Don’t unnecessarily punish degree holders says FPA

20 December 2017

Financial planners with degree qualifications and who are Certified Financial Planners should not be needlessly penalised under the new arrangements being pursued by the Financial Adviser Standards and Ethics Authority (FASEA), according to the Financial Planning Association (FPA).

Acknowledging that the FPA’s phones had been running hot in the wake of last week’s announcement by FASEA of proposed mandatory education pathways, FPA chief executive, Dante de Gori said while his organisation had been a strong advocate for the imposition of a minimum degree qualification under the new regime, he believed FASEA needed to be pursuing transitioning planners towards obtaining a degree rather than penalising those who already had a degree.

Sitting at the heart of the FPA’s concern is the degree of focus on the Financial Planning Education Council (FPEC) guidelines which de Gori said did not even exist when many current financial planners actually obtained their degrees.

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“Just because a degree is not on the FPEC list does not mean it should not be counted,” he said, adding that matters should not be driven by the universities.

De Gori said the FPA would using the consultation period attaching to the latest FASEA announcement on mandatory education pathways to argue its point and to lobby for the appropriate recognition of degrees.

He said the FPA believed that completion of the work necessary to obtain the Certified Financial Planner (CFP) designation, when taken together with a degree qualification, should be capable of providing a pathway to FASEA recognition.

The FPA has not been alone in fielding a high level of planner inquiries, with education provider, Kaplan, also confirming high levels of contact.

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Perhaps Dante might like to answer this question - why is the FPEC list so narrow in the first place? FASEA has effectively copied what the FPA has already done with their own education council. Perhaps the FPA could help us by releasing a full list of all non/pre-FPEC courses they have individually approved for entry into the CFP program? Better still, they could add these courses to a supplementary list, saving their members from the ridiculous process of applying for 'pre-admission' along with the $75 fee.

The FPA is too focused on protecting the CFP trademark and the millions they make from the CFP program. Meanwhile they've missed the bigger picture. Many advisers have degrees, post graduate qualifications and diplomas in finance and commerce related subjects and they are practically either now worthless, due to their age or at best may gain a few exemptions from a Graduate Diploma of Financial Planning. A poor reward for those advisers who attempted to lift standards in the industry. Many of these advisers will either 1) leave 2) pass the cost onto clients 3) cause a major distraction from serving clients and time with family and out of the office. Finally the advisers of the future will know more about when to hand out and FSG as opposed to having an ability of reading a company with the narrow and specific requirement to have a Bachelor of Financial Planning.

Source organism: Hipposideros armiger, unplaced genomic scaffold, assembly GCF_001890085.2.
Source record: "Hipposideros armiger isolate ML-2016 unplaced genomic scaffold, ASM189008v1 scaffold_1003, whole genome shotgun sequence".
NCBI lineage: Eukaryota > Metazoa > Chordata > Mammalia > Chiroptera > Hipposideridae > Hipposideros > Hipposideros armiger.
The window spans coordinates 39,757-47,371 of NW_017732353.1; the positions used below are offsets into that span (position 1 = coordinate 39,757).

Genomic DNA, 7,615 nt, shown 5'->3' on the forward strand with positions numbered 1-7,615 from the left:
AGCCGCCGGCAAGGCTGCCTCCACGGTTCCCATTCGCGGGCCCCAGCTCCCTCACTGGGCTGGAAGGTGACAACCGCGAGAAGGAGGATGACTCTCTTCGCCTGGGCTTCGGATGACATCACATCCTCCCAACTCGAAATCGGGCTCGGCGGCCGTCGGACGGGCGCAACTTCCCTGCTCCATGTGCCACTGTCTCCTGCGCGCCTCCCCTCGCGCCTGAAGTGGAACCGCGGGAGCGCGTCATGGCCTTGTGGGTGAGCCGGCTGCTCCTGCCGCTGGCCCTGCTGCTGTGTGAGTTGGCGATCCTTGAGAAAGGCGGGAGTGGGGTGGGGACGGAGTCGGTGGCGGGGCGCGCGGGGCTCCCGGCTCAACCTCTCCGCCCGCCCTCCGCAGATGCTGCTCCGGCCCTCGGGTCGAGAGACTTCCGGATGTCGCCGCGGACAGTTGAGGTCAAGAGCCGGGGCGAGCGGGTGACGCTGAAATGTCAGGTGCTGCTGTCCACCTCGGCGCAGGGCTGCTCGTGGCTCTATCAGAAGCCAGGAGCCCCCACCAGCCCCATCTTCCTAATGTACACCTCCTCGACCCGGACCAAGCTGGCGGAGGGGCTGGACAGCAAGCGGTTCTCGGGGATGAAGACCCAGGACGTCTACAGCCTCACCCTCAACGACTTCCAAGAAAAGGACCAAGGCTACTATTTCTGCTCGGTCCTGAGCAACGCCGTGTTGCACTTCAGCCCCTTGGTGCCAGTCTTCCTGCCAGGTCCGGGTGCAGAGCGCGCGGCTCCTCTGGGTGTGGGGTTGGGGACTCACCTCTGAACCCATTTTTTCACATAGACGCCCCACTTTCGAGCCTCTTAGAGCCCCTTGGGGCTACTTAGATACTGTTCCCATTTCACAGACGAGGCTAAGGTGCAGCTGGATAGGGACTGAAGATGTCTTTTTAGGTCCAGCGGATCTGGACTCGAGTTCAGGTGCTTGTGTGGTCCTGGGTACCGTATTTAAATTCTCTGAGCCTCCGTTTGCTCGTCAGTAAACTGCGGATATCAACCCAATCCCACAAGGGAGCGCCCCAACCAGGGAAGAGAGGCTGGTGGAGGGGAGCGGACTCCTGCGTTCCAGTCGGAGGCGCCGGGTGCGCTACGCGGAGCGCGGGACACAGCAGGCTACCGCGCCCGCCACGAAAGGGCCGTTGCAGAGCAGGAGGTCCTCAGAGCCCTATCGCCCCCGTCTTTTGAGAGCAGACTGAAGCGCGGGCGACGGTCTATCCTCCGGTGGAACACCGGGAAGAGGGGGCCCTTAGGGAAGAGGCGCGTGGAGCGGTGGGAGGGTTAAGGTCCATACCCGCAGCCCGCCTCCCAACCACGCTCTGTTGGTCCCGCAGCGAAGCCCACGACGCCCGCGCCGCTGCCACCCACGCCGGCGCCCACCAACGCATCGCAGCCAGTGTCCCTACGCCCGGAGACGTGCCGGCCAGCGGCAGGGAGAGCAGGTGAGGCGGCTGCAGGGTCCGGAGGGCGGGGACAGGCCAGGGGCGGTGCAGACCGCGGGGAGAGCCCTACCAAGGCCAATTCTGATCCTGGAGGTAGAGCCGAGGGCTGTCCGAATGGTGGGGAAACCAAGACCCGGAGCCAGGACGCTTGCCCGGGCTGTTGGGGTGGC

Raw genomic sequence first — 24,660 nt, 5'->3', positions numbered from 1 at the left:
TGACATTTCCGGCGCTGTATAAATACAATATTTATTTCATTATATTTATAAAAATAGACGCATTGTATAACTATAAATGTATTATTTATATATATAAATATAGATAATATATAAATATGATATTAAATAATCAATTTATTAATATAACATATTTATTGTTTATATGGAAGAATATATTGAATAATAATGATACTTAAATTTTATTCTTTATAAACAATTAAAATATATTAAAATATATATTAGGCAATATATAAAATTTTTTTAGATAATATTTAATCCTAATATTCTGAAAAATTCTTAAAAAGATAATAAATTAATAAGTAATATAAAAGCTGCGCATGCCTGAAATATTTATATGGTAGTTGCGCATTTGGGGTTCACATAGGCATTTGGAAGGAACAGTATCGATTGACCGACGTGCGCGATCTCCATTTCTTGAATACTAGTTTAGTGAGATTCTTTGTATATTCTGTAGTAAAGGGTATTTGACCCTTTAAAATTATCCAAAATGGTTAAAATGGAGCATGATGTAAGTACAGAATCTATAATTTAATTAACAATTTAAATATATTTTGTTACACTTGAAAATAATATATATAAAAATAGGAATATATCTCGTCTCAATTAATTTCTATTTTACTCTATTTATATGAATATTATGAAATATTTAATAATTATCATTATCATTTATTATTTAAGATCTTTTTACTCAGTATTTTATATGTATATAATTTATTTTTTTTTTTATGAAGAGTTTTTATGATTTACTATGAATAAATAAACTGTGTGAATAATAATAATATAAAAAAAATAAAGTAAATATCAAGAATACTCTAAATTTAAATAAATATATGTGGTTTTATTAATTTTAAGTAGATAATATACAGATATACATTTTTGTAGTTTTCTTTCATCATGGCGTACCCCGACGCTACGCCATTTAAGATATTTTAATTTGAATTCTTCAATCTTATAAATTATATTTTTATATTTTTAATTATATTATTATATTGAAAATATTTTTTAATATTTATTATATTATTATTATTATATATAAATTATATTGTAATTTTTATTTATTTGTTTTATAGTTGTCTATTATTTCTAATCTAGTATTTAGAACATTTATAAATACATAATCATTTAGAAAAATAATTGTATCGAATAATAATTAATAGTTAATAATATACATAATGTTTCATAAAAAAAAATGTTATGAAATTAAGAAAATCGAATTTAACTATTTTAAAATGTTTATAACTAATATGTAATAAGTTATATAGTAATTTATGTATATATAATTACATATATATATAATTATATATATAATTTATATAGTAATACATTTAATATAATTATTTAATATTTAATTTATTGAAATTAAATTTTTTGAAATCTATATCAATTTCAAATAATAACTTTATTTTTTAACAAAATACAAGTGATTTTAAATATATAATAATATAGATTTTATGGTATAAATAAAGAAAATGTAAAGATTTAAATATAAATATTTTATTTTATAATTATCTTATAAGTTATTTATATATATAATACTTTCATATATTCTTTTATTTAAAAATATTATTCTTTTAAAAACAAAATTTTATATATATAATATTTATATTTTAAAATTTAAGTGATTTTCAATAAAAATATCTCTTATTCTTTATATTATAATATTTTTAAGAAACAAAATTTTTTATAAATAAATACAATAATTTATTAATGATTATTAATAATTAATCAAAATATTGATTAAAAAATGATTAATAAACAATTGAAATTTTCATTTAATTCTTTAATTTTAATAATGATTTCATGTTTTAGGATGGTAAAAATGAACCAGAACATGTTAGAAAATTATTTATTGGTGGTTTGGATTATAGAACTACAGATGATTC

my Masters in Applied Finance, CFP ( studied), DFP ( studied) may not be relevant - meaning I have to go back to study, yep, Financial Planning.

Yogi, I have a bachelor of commerce majoring in financial planning, and it's not list of approved degrees. FAESA have drawn the net so tight it's ridiculous.

Imagine if accountants were told that they need to redo their study as their Accounting degree from 10 years ago is now worthless.

Where do you get the list from?

This whole process is a joke. I'm all for lifting the minimum education standard, the current situation of needing a 4 subject Diploma is also a joke, but how can they have deadlines in place for when we need to meet the new standard but they themselves have no idea what credit existing Advisers are going to get for previous study and experience. I have a degree in IT and Information Science and a Grad Dip in Applied Finance and Investment along with numerous individual courses - when do I find out whether I need to trot off to Uni to get another Degree??? which I wouldn't do, I'd just sell up and do something else. Madness.

yes, just worked out the 22 year old who works for, been in the industry 12 months, has a Commerce degree ( FP) and will do his DFP this year, will be able to advise clients sooner than I will. I have CFP/DFP, Masters App Finance and 30 years experience!

I'm going to have to do a Bachelors degree or a Masters, because none of my qualifications meet the narrow FASEA guidelines.